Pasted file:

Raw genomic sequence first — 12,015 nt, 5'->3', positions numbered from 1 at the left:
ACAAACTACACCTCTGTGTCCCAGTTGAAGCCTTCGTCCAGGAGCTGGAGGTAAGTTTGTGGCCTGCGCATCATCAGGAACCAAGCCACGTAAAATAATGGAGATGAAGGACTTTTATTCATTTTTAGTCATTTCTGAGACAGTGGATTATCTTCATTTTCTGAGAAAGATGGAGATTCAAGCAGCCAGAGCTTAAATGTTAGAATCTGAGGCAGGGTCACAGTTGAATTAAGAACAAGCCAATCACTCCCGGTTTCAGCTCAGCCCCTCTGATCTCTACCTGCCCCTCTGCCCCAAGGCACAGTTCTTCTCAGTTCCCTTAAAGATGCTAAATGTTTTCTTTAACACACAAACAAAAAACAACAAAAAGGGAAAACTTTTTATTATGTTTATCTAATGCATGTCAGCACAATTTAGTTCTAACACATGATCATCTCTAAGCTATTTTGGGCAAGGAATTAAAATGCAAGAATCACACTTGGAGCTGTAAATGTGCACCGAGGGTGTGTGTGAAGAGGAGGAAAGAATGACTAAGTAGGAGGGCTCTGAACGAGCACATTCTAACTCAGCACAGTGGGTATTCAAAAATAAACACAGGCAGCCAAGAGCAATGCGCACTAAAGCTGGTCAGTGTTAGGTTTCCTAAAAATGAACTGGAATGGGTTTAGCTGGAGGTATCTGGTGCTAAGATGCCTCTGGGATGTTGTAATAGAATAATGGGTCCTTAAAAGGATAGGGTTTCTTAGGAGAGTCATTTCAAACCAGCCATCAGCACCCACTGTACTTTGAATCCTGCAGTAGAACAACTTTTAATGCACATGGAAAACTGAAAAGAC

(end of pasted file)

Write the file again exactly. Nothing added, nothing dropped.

Raw genomic sequence first — 12,015 nt, 5'->3', positions numbered from 1 at the left:
ACAAACTACACCTCTGTGTCCCAGTTGAAGCCTTCGTCCAGGAGCTGGAGGTAAGTTTGTGGCCTGCGCATCATCAGGAACCAAGCCACGTAAAATAATGGAGATGAAGGACTTTTATTCATTTTTAGTCATTTCTGAGACAGTGGATTATCTTCATTTTCTGAGAAAGATGGAGATTCAAGCAGCCAGAGCTTAAATGTTAGAATCTGAGGCAGGGTCACAGTTGAATTAAGAACAAGCCAATCACTCCCGGTTTCAGCTCAGCCCCTCTGATCTCTACCTGCCCCTCTGCCCCAAGGCACAGTTCTTCTCAGTTCCCTTAAAGATGCTAAATGTTTTCTTTAACACACAAACAAAAAACAACAAAAAGGGAAAACTTTTTATTATGTTTATCTAATGCATGTCAGCACAATTTAGTTCTAACACATGATCATCTCTAAGCTATTTTGGGCAAGGAATTAAAATGCAAGAATCACACTTGGAGCTGTAAATGTGCACCGAGGGTGTGTGTGAAGAGGAGGAAAGAATGACTAAGTAGGAGGGCTCTGAACGAGCACATTCTAACTCAGCACAGTGGGTATTCAAAAATAAACACAGGCAGCCAAGAGCAATGCGCACTAAAGCTGGTCAGTGTTAGGTTTCCTAAAAATGAACTGGAATGGGTTTAGCTGGAGGTATCTGGTGCTAAGATGCCTCTGGGATGTTGTAATAGAATAATGGGTCCTTAAAAGGATAGGGTTTCTTAGGAGAGTCATTTCAAACCAGCCATCAGCACCCACTGTACTTTGAATCCTGCAGTAGAACAACTTTTAATGCACATGGAAAACTGAAAAGAC